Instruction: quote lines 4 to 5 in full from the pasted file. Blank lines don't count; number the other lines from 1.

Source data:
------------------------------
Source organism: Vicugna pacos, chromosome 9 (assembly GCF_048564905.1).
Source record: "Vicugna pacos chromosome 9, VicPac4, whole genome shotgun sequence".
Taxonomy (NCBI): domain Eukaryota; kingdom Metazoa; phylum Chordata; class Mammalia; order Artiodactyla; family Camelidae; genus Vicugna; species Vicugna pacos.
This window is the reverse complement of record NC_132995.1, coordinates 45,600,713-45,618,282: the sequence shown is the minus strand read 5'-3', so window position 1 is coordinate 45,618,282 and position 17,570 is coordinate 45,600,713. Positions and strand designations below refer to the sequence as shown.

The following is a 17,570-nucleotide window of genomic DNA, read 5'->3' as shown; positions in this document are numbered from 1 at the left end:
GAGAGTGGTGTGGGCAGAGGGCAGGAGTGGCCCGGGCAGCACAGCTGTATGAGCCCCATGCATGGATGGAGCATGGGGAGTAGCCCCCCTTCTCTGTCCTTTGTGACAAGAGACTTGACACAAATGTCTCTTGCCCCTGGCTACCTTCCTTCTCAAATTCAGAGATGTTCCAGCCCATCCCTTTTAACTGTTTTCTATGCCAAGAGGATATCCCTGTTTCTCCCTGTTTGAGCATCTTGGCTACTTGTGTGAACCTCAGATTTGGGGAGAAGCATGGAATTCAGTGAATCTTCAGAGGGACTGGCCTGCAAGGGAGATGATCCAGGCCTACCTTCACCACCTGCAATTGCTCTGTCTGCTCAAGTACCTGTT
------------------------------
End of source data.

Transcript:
This window is the reverse complement of record NC_132995.1, coordinates 45,600,713-45,618,282: the sequence shown is the minus strand read 5'-3', so window position 1 is coordinate 45,618,282 and position 17,570 is coordinate 45,600,713. Positions and strand designations below refer to the sequence as shown.

The following is a 17,570-nucleotide window of genomic DNA, read 5'->3' as shown; positions in this document are numbered from 1 at the left end: